Sellers looked at his scout, "What are you grinning about?"

"You Army guys and 'choppers,' come on boss, everyone knows they're called 'helos.'"

Sellers a former 11-Bravo² grimaced at his scout, a Marine 0317³. "Chopper, helo, whirly-bird, I hope I never have to fly on another one."

Winthrop laughed, "Copy that, boss."

¹ Junk food, candy bars, ice cream etc.
² Army Military Occupational Specialty code for an infantryman.
³ The MOS for scout snipers in the United States Marine Corps is 0317. This MOS changed to 0322 in December of 2023 and people with that MOS are now referred to as reconnaissance snipers.

Wednesday, May 29, 2024

Memories of NATO

Le Siège de Paris
Ernest Meissonier
Meissonier is one of my favorite painters, the one above is packed with historically accurate details and lots and lots of allegory. The lady at the center of the painting represents the city of Paris (Meissonier's wife actually posed for that bit), a city which has seen a lot of turmoil in its long history. (This was the second siege of Paris, the first was undertaken by Vikings in 885 to 886 AD.)

Now the French are an interesting lot (before you warm up your comments to hate on the French, tread lightly, the family name was originally Gaudry, changed by my paternal great-grandfather for reasons which have been lost to time), martially they are belittled by people without much knowledge of history. Sure, the French fell apart in 1940, but in 1812 they actually captured Moscow, something the Germans failed to do.

I've talked with folks who have served with the French, they, to a man, praise their abilities. Peuvent-ils être casse-cul? Certainement.¹ I remember a story related to me by a German colleague in NATO (so perhaps "consider the source" applies here, there is no love lost between the Germans and the French).

Back when I was working on the E-3A AWACS², Boeing would occasionally have the various organizations who operated that type aircraft over to Seattle to learn "what's new" in a new software build. There were four groups: the Americans, the British, NATO, and the French. At the end of the week-long visit there was normally a party.

Except when the French were visiting. Apparently they were all business and made no effort to be nice or friendly. Boeing had a product to sell and the French probably didn't want any fripperies while doing so. I couldn't understand why the French were disliked by Boeing.

Until the day Boeing sent a representative to Germany to regale us with the grimy details of the new build of the Executive software (which was the heart and soul of the AWACS Operational Computer Program, i.e. AOCP, how I remember this 25 years later rather astounds me ...).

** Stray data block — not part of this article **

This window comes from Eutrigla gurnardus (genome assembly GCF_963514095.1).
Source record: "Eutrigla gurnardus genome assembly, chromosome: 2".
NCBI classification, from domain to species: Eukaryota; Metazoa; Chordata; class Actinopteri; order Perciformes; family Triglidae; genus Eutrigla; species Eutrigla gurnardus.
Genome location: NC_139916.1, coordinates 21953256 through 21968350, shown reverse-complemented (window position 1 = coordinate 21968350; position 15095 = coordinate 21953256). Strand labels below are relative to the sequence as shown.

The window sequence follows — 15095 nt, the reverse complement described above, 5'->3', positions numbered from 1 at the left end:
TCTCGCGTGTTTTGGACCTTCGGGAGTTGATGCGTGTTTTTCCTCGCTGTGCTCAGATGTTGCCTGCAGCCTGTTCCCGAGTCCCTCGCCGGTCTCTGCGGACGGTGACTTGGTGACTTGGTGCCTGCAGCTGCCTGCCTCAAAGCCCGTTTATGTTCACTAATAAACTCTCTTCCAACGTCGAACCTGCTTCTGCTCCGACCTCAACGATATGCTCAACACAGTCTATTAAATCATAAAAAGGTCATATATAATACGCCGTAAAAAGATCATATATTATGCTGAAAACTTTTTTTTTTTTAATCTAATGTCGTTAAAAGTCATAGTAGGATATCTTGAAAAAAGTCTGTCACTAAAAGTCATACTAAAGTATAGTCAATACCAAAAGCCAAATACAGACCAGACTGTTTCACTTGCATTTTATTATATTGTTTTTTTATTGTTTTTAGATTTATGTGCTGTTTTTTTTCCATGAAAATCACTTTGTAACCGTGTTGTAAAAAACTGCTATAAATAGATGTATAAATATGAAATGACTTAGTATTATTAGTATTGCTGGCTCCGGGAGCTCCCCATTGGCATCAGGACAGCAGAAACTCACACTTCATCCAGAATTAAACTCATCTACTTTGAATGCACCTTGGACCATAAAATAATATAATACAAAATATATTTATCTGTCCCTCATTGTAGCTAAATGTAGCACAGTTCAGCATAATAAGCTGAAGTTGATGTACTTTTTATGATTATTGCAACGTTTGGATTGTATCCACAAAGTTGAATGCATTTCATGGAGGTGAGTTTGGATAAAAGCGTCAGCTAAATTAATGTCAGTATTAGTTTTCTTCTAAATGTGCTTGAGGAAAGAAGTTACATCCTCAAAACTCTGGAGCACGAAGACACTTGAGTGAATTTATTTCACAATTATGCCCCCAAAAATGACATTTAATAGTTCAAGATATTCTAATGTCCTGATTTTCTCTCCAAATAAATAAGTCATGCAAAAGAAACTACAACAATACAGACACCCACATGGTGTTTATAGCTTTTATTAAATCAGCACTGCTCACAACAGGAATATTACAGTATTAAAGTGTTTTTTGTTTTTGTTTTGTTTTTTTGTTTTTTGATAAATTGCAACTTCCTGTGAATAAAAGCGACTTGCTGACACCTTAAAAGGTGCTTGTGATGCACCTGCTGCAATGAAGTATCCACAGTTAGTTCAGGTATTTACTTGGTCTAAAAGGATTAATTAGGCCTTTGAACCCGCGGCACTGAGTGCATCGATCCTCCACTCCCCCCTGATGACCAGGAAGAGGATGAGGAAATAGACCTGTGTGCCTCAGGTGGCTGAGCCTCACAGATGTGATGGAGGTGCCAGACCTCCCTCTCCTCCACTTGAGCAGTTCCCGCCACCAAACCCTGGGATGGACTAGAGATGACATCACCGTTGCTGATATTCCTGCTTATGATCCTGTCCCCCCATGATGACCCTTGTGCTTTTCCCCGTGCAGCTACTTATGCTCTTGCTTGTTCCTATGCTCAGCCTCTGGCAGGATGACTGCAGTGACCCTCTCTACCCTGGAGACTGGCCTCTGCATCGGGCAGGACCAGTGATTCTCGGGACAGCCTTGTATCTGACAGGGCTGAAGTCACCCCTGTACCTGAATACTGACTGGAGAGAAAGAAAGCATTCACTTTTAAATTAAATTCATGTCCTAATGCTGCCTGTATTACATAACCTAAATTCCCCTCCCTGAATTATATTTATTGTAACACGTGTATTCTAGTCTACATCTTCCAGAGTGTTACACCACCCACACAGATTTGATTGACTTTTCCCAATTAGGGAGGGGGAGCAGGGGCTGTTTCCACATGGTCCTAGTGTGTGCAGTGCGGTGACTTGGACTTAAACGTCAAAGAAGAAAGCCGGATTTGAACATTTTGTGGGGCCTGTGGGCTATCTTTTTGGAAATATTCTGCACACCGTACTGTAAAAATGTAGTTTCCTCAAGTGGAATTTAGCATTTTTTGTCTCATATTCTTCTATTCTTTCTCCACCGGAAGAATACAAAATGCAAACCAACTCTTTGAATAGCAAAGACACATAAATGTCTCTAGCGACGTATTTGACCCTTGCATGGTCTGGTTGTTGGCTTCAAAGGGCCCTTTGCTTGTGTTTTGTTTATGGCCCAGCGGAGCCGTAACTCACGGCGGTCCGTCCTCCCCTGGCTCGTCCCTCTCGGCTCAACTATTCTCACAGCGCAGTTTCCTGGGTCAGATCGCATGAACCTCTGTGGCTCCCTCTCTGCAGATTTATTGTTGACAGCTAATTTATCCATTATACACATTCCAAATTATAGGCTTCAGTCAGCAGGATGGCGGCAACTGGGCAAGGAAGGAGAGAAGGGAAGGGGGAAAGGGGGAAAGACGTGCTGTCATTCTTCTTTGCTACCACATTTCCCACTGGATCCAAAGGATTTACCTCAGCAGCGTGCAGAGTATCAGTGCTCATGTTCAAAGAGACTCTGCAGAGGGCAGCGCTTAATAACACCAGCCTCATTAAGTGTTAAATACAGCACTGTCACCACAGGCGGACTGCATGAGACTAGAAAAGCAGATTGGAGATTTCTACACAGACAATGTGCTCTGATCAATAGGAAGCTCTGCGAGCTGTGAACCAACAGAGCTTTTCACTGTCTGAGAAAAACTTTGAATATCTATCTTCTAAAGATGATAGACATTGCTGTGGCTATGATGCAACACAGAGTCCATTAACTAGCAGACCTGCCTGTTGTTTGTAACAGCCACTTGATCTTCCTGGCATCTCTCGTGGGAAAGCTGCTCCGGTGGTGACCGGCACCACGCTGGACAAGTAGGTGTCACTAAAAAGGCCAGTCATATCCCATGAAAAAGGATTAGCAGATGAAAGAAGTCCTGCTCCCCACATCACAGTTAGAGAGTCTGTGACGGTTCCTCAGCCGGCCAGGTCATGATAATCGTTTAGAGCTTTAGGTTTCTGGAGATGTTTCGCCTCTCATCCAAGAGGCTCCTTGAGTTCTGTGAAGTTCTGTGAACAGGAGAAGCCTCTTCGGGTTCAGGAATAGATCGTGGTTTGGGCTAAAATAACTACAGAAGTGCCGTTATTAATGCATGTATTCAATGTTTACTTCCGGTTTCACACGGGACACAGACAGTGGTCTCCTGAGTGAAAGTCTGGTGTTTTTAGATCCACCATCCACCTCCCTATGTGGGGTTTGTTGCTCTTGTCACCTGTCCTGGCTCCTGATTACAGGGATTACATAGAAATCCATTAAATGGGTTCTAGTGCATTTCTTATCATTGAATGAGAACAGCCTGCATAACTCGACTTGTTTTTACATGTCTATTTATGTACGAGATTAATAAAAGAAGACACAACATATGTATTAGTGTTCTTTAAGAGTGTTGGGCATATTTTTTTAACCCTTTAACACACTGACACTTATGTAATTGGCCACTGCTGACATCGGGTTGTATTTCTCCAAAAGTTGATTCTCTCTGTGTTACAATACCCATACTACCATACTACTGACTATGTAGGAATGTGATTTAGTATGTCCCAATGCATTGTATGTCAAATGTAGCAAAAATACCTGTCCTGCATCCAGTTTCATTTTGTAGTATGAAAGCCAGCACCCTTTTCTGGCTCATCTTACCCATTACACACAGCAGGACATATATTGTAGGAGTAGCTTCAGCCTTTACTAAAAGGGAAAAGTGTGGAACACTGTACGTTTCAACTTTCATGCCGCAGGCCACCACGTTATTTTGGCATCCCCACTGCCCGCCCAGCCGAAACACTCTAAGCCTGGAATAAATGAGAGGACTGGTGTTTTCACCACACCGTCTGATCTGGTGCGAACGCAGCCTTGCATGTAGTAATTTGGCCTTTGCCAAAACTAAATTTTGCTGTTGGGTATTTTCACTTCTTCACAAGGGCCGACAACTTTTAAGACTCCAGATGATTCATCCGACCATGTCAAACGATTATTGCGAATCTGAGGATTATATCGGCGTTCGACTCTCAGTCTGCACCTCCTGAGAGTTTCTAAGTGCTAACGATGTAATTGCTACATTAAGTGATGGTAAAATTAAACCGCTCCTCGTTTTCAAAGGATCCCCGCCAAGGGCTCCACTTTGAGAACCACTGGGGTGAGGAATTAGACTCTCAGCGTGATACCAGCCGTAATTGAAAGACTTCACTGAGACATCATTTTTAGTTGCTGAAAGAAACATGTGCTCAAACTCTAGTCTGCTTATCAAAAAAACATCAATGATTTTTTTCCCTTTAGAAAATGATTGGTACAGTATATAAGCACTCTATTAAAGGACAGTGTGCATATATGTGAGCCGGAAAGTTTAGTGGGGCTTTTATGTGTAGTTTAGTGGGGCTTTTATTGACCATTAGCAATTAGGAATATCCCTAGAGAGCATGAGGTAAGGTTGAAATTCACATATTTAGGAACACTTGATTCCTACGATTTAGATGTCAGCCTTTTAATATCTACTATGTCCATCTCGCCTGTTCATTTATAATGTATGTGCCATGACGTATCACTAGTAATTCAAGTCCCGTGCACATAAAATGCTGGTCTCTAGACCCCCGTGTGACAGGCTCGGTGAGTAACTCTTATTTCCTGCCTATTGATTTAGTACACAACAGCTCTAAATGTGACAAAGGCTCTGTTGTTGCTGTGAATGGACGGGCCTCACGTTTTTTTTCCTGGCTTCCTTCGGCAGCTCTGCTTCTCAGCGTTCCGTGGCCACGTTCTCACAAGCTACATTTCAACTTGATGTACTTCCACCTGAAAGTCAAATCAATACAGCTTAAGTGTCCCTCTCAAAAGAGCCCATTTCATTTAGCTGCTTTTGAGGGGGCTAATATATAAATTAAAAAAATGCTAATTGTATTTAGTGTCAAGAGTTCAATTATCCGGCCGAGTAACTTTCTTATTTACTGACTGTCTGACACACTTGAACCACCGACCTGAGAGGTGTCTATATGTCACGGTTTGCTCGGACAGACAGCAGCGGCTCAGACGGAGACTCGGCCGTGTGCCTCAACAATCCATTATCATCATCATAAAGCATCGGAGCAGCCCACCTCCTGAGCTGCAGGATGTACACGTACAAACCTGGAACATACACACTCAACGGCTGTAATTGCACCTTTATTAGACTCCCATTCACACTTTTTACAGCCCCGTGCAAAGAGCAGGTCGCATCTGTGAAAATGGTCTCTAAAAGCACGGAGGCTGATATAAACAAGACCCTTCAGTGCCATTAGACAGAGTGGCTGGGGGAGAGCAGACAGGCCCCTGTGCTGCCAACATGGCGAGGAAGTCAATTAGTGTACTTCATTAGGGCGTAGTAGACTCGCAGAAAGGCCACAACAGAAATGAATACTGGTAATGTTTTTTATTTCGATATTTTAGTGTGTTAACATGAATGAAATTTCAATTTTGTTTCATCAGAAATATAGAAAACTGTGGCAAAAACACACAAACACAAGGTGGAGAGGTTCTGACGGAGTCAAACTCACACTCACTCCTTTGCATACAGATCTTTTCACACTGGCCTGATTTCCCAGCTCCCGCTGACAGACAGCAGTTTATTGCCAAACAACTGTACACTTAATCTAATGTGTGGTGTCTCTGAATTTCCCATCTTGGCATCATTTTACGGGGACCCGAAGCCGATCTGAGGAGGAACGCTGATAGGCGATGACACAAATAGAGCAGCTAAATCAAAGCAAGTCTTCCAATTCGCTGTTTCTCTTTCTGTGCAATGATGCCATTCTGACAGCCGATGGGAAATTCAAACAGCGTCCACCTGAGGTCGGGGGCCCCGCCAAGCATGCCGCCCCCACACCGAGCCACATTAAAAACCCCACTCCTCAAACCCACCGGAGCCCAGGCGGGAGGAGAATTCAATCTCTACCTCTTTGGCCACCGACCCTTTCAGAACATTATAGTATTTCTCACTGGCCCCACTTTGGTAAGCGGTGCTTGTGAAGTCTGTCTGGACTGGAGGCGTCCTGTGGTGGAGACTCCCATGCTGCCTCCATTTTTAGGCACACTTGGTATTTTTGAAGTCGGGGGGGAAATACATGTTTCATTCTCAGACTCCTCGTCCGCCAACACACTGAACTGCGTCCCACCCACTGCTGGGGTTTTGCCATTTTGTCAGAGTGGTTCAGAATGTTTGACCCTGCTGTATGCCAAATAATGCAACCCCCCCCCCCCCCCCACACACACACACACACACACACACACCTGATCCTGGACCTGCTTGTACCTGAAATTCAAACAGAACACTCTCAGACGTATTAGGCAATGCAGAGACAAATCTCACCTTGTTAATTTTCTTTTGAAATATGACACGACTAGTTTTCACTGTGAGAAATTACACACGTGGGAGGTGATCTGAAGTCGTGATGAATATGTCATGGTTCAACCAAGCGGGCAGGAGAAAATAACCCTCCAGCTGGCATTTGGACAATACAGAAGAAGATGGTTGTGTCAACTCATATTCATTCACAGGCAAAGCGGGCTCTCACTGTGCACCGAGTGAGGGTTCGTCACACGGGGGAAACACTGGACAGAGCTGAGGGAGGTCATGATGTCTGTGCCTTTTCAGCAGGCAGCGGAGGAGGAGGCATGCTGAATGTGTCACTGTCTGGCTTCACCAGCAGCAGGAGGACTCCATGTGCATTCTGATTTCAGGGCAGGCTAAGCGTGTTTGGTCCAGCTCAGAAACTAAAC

Your Humble Scribe and his close associate, one Oberfeldwebel Bendfeldt of the Luftwaffe (known far and wide as Benny), were detailed to sit down with this contractor guy, who apparently had been doing this task for years and enjoying every minute of it.

So on a Monday (why is it always a bloody Monday), Joe contractor walks in carrying a rather thick binder of computer paper. We all sit down, he opens the binder, and starts going through the JOVIAL³ code, line by line.

While Benny sits there, soaking it all in, and being nice, I'm flabbergasted, astounded, and mind-boggled at this latest display of NATO inefficiency (more on that in a bit). I think I lasted a half an hour, a mere 30 minutes, before I asked, "Do you intend to go through this code, line by line, rather than tell us what's new and where we might have problems with this version?" (Boeing issued a standard version which we then had to modify to suit our operational needs, each operating organization having slightly different needs.)

He sat there for a moment, stared at me for a moment, then went back to reading each line of code. I called "foul," went immediately to my boss, and said contractor was on a plane back to Seattle the very next day. (At least that's how I remember it.)

Now I think the reason this really irked me has to do with my "introduction to NATO" a couple of years prior to this incident.

Apparently every new enlisted assignee to NATO underwent a six month period of training. Not every day mind you, the courses were interspersed with one's regular duties, but it took six months to get all the training in.

The first couple of courses weren't bad, just I couldn't see the point of them. Most of what they taught would be picked up via On the Job Training, OJT. But then I hit a third course which was, essentially, Computer Programming 101.